May I say to my right hon. Friend the Minister how much I welcome the extra £3 billion for local authorities this year, but could he provide us with a little more information? Will he list for this House the total reserves held by every local authority, work out what percentage those reserves are of their annual net budget, and present that information in a league table?

We do not, at present, collect that information council by council, but we publish annually the reserves that local councils have in total. The last figures that we published put the figure at almost £14 billion. That is clearly part of the financial calculation and budget planning undertaken by all local councils. Particularly during this period of economic pressure, it makes sense for councils to look hard at the level of their reserves. Having sufficient reserves is necessary if there is to be prudential management, but the high level of reserves held by some councils might, in this period of pressure, be put to good use to maintain services and to keep council tax pressures down.

Many councillors and tax payers in Cambridgeshire and many other areas will listen with astonishment to the Minister bragging about an increase of 4.2 per cent. in central Government funding when they see that the figure for their council is closer to just 1 per cent. Is it any surprise that they will naturally conclude that many other authorities must be getting considerably more than 4.2 per cent.? They will not be surprised to hear the Minister say that Labour councils are levying a lower average tax rise, because it is quite clear that the Government look after their own. Counties such as Cambridgeshire, where Labour has no representation, get no money.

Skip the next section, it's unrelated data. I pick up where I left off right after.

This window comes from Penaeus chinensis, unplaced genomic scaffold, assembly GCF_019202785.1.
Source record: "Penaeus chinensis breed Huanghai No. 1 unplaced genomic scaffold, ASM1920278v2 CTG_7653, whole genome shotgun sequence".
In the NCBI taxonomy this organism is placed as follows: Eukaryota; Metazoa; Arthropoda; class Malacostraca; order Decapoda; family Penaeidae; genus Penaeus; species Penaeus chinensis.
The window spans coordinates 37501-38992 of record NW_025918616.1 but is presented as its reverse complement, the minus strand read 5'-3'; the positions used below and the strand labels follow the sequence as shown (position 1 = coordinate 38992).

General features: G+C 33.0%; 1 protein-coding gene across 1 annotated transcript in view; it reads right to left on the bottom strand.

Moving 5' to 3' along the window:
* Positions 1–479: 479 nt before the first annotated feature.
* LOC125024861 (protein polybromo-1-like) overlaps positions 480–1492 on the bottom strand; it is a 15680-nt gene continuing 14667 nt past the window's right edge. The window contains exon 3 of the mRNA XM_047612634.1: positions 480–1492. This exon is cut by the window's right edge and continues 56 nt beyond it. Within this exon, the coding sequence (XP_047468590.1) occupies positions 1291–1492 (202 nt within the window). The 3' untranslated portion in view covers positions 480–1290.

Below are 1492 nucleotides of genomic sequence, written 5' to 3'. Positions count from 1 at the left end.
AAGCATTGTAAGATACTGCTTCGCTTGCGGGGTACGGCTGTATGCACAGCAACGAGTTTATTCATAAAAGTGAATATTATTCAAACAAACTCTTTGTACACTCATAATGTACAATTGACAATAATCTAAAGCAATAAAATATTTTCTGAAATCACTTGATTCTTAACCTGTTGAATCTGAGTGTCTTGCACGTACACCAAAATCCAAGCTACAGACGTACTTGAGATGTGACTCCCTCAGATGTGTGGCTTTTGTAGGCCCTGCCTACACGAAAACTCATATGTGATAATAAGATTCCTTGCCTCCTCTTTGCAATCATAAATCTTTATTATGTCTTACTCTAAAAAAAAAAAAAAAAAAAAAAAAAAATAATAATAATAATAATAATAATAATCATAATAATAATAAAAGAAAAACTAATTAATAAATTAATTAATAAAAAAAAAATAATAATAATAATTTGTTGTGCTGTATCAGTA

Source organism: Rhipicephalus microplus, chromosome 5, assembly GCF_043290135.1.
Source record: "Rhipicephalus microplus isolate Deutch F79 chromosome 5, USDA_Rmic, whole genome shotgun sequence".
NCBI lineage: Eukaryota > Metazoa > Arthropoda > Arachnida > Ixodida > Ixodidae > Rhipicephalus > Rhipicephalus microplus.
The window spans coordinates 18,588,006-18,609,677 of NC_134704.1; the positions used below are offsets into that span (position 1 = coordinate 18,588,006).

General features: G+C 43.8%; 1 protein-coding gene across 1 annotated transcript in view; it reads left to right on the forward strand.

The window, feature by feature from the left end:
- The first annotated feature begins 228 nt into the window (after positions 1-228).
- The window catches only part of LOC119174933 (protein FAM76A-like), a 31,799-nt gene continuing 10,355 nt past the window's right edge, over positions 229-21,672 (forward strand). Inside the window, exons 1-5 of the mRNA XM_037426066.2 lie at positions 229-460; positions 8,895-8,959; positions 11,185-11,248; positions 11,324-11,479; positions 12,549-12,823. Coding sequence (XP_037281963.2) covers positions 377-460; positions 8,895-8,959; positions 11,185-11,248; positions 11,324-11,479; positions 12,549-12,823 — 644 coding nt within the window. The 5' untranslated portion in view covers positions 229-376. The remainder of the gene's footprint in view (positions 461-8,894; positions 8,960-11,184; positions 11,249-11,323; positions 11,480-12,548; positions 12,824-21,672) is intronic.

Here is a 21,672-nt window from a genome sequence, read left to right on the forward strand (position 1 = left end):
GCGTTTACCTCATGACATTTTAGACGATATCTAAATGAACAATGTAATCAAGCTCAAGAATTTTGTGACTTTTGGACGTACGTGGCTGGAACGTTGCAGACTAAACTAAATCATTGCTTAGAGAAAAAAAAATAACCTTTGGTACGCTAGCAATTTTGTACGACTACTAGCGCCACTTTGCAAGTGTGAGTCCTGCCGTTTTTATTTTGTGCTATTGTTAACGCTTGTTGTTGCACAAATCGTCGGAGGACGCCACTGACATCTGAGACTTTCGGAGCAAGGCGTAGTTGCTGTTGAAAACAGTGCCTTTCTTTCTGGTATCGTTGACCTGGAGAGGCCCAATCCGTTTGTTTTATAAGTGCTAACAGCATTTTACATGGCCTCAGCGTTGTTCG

The hon. Gentleman has been around long enough to understand that we have a formula, which we consult on and debate in this House, for distributing funding to local councils. It applies equally across the country. He will also be aware that this Government introduced a system of floors. Without it, some of the councils that he may have in mind would, by rights, get less than they do. That floor is funded by taking the money off the rises for other authorities. He asks whether the residents of Cambridgeshire are aware of that; I ask him whether they are aware that his party plans, if it gets into power, to slash grants to local councils by £240 million from next month. That would, at a stroke, put an extra 1 per cent. on their council tax.